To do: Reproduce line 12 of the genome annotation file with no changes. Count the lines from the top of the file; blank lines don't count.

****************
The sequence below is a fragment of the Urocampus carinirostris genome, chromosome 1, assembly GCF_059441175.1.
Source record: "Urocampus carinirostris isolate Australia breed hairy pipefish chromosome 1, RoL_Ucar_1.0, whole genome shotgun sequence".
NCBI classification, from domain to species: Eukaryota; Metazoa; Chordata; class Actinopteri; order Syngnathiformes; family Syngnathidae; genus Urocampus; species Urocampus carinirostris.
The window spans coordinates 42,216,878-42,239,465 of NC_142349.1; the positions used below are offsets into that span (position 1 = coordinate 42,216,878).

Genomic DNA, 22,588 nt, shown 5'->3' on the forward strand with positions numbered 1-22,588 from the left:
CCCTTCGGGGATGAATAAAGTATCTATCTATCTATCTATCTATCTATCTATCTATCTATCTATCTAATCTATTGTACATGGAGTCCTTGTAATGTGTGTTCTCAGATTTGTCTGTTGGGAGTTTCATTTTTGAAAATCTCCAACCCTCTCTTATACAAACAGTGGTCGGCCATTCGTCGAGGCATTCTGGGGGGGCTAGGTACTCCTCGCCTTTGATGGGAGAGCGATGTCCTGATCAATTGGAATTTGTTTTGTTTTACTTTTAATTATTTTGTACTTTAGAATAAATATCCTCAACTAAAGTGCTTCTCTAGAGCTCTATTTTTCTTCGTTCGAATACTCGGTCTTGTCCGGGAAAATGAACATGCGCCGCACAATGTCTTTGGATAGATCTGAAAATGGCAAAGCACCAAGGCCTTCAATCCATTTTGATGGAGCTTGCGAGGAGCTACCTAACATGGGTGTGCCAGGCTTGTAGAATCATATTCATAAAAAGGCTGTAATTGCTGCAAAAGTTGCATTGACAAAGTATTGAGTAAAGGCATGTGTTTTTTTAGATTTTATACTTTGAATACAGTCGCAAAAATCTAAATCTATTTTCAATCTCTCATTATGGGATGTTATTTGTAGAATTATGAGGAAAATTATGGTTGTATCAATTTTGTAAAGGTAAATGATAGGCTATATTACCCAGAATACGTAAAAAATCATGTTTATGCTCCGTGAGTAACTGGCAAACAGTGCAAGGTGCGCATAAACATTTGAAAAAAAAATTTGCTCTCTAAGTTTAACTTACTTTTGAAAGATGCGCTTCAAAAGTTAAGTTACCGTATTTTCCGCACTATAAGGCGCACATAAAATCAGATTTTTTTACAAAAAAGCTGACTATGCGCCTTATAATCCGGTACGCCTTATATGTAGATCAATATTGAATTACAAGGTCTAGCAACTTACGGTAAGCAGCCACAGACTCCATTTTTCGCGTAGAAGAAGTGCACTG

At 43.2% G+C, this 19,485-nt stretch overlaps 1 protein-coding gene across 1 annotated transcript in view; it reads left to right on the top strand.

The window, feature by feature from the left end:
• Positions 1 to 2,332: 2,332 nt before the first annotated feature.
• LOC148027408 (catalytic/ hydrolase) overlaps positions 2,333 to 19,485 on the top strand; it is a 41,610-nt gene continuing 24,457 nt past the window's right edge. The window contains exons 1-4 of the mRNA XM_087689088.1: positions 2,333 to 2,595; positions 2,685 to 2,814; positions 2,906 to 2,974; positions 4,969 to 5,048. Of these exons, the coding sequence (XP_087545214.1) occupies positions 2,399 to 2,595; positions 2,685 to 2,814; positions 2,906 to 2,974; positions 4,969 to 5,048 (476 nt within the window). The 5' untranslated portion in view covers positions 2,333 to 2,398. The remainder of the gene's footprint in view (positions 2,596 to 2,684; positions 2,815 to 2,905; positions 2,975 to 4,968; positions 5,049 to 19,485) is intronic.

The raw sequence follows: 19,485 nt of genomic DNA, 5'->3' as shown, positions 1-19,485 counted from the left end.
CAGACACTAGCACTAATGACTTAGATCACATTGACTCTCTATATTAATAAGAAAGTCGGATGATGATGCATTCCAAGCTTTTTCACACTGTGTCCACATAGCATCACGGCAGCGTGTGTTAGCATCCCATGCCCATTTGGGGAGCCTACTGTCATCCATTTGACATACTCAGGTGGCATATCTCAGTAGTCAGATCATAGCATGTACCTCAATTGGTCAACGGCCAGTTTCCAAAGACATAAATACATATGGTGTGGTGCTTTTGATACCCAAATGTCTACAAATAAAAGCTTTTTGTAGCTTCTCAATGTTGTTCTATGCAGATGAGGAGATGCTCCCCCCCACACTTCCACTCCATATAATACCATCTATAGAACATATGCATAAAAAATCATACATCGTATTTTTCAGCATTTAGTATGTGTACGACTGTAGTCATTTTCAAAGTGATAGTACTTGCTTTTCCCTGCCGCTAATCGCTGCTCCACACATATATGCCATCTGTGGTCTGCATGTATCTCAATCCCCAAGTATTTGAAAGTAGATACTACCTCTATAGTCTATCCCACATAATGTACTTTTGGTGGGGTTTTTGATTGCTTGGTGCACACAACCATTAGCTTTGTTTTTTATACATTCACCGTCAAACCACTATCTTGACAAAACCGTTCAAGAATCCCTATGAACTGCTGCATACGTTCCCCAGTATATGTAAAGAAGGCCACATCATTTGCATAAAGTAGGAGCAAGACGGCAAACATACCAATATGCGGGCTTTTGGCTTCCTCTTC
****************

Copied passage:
CAGACACTAGCACTAATGACTTAGATCACATTGACTCTCTATATTAATAAGAAAGTCGGATGATGATGCATTCCAAGCTTTTTCACACTGTGTCCACATAGCATCACGGCAGCGTGTGTTAGCATCCCATGCCCATTTGGGGAGCCTACTGTCATCCATTTGACATACTCAGGTGGCATATCTCAGTAGTCAGATCATAGCATGTACCTCAATTGGTCAACGGCCAGTTTCCAAAGACATAAATACATATGGTGTGGTGCTTTTGATACCCAAATGTCTACAAATAAAAGCTTTTTGTAGCTTCTCAATGTTGTTCTATGCAGATGAGGAGATGCTCCCCCCCACACTTCCACTCCATATAATACCATCTATAGAACATATGCATAAAAAATCATACATCGTATTTTTCAGCATTTAGTATGTGTACGACTGTAGTCATTTTCAAAGTGATAGTACTTGCTTTTCCCTGCCGCTAATCGCTGCTCCACACATATATGCCATCTGTGGTCTGCATGTATCTCAATCCCCAAGTATTTGAAAGTAGATACTACCTCTATAGTCTATCCCACATAATGTACTTTTGGTGGGGTTTTTGATTGCTTGGTGCACACAACCATTAGCTTTGTTTTTTATACATTCACCGTCAAACCACTATCTTGACAAAACCGTTCAAGAATCCCTATGAACTGCTGCATACGTTCCCCAGTATATGTAAAGAAGGCCACATCATTTGCATAAAGTAGGAGCAAGACGGCAAACATACCAATATGCGGGCTTTTGGCTTCCTCTTC